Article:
Using Phred/Phrap/Polyphred software, the quality score of
each base was calculated. Sample sequences were compared
with a reference sequence and mutations were detected. The
strain S epidermidis ATCC 35984 (RP62A) was used as a
The mutations identified in the QRDR of the gyrA, gyrB, parC
and parE genes are summarised in table 2. Nineteen different
combinations of mutations were identified in 70 isolates,
whereas no mutations were detected in 68 isolates. Three
isolates (mutation profile type 2, 9 and 12) had four amino acid
substitutions, 8 isolates (mutation profile type 4, 5 and 8) had
three amino acid substitutions, 43 isolates (mutation profile
type 1, 3, 6, 7, 10, 11 and 13) had double amino acid
substitutions and 16 isolates (mutation profile type 14–19)
had single amino acid substitutions.
In the gyrA gene, a single-point mutation was found in 53
isolates at codon 84. Double-point mutations in the gyrA gene
were identified in 1 isolate at codons 84 and 88 (mutation
profile type 9). No mutations were found in the QRDR area of
the gyrB gene. In the parC gene, single-point mutations were
found in 51 isolates at codons 69, 80, 81, 84 or 85. Double-point
mutations were identified in 6 isolates at codons 80 and 84
(mutation profile type 4, 5 and 9). Triple-point mutations were
identified in 1 isolate at codons 80, 84 and 85 (mutation profile
type 2). In the parE gene, single-point mutations were found in
16 isolates at codon 404 or 434. Double-point mutations were
identified in 1 isolate at codons 404 and 434.
The MICs of the four tested fluoroquinolones against S
epidermidis are shown in table 3. All four fluoroquinolones had a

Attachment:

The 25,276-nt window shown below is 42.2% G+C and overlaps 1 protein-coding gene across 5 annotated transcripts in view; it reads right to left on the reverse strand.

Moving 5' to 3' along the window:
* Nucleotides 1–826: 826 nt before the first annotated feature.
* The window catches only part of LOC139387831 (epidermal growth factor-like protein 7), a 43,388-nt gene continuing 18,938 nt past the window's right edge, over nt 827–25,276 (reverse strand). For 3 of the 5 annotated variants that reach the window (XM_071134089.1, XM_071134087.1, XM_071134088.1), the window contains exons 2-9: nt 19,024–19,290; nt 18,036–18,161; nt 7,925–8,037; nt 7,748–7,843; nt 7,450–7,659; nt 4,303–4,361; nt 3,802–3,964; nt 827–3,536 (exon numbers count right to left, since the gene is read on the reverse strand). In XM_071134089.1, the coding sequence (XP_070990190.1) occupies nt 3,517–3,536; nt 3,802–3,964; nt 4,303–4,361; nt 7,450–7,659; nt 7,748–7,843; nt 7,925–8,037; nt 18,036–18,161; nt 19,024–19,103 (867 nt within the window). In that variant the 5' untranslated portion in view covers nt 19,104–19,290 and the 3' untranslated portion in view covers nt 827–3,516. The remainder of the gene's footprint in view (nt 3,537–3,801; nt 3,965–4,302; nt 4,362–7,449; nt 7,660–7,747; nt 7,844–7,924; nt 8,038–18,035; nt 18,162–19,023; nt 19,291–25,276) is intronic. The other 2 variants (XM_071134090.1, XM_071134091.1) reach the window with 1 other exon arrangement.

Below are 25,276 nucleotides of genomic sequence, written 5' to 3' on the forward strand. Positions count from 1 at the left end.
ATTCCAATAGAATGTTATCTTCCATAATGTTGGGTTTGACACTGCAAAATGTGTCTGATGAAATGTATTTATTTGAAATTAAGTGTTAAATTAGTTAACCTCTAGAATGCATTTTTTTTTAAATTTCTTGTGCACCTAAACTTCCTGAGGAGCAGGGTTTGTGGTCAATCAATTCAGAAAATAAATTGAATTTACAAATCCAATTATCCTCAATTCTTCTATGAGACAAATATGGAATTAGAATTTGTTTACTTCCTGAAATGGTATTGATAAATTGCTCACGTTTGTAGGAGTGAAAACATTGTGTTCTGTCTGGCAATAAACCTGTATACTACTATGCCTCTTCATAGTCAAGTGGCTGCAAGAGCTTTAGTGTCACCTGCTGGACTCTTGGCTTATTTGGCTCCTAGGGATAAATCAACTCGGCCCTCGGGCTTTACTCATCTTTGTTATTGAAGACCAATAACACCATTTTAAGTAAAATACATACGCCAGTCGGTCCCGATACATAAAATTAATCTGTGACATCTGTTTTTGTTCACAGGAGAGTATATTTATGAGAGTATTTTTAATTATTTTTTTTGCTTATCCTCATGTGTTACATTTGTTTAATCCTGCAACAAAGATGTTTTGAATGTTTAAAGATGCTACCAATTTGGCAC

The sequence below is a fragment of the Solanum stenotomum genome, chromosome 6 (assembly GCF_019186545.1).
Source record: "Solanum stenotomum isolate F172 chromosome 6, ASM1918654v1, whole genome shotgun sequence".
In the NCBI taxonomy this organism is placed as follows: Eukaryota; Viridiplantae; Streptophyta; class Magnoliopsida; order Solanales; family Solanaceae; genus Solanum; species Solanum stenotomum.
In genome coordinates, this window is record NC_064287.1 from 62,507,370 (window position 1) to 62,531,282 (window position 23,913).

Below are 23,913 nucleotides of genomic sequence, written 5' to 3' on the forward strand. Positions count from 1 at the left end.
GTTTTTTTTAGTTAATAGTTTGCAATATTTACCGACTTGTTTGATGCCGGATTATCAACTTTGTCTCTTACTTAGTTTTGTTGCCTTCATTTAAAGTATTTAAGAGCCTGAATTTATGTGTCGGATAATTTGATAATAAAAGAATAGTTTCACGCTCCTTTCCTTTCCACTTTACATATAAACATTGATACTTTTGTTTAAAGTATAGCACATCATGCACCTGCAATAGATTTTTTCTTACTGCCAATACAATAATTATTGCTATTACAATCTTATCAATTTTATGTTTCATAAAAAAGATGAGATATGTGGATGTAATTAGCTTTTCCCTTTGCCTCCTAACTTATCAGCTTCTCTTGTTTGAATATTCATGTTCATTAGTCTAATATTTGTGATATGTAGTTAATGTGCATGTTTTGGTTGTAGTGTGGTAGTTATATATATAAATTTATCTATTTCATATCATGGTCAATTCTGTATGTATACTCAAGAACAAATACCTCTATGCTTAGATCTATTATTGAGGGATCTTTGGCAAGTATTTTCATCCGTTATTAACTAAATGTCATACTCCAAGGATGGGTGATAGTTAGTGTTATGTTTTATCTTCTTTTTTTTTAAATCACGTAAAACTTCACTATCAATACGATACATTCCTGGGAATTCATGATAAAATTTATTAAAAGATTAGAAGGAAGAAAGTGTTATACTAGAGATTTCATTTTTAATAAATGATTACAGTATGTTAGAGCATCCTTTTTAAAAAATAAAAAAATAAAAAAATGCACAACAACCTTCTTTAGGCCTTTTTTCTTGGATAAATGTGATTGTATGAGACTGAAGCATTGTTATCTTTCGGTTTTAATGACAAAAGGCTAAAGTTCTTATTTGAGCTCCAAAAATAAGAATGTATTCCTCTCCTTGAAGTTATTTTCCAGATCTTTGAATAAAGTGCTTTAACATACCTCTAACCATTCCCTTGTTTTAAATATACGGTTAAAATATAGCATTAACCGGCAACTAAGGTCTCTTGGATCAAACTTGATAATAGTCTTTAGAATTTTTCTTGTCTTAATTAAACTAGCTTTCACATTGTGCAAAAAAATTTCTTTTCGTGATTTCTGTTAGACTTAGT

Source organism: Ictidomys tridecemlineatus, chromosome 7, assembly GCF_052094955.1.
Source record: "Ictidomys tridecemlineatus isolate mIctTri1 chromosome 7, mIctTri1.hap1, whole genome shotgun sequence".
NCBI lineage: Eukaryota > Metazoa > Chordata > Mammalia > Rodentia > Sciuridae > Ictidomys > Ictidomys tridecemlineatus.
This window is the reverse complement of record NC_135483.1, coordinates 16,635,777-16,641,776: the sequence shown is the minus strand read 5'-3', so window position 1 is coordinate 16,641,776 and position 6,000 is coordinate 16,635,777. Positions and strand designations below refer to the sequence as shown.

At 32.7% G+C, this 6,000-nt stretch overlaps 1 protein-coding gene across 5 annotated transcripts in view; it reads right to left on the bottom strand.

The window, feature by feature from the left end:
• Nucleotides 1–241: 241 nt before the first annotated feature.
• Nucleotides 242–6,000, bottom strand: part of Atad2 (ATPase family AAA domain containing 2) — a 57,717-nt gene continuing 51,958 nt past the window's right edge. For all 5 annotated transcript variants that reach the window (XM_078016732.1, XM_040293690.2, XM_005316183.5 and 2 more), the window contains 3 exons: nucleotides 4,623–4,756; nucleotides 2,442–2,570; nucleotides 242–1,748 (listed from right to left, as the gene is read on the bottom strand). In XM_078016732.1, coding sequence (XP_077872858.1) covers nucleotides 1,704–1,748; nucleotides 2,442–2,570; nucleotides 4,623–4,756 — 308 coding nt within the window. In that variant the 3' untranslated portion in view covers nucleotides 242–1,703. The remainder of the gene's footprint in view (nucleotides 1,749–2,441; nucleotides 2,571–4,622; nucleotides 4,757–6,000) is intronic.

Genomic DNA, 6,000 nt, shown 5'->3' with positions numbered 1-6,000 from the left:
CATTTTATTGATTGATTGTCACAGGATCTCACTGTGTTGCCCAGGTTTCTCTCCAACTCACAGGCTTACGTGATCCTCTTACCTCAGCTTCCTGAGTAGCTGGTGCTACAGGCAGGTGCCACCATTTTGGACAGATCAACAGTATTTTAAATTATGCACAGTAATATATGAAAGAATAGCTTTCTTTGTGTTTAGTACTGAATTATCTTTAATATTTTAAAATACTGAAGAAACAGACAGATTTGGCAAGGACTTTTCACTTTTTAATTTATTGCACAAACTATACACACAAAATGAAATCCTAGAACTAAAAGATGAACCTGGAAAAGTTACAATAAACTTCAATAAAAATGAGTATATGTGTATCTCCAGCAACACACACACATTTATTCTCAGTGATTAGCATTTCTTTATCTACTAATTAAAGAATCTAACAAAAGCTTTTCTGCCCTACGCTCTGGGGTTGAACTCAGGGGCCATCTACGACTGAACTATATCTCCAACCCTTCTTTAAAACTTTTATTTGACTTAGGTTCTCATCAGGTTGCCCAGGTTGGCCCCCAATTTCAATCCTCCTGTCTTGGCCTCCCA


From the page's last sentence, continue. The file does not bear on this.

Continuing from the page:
bimodal distribution in all isolates (n=138). Isolates with no
mutations in the QRDR (wild type; n=68) were susceptible to
fluoroquinolones. The modes (the number that appears the
most) were 0.2 mg/ml for LVFX, 0.1 mg/ml for GFLX, 0.05 mg/ml
for MFLX, and 0.05 mg/ml for TFLX. Isolates with mutations
restricted in the QRDR of parC and/or parE (n=17) showed
similar susceptibilities to fluoroquinolones as wild type strains
except for one strain with mutation profile type 18. The modes
were 0.2 mg/ml for LVFX, 0.1 mg/ml for GFLX, 0.05 mg/ml for
MFLX and 0.05 mg/ml for TFLX. Isolates with mutations in the
QRDR of both gyrA and parC (n=53) were less susceptible to
fluoroquinolones. The modes were 1.56 mg/ml for LVFX,
0.78 mg/ml for GFLX, 0.39 mg/ml for MFLX and 0.78 mg/ml
for TFLX. Of these 53 isolates, 51 had amino acid substitutions
at GyrA84 and ParC80. One isolate (mutation profile type 9)
with two amino acid substations both in GyrA and ParC had
the highest MICs (25 mg/ml for LVFX, 12.5 mg/ml for GFLX,
MFLX and TFLX, respectively).
The primary targets of fluoroquinolones are two essential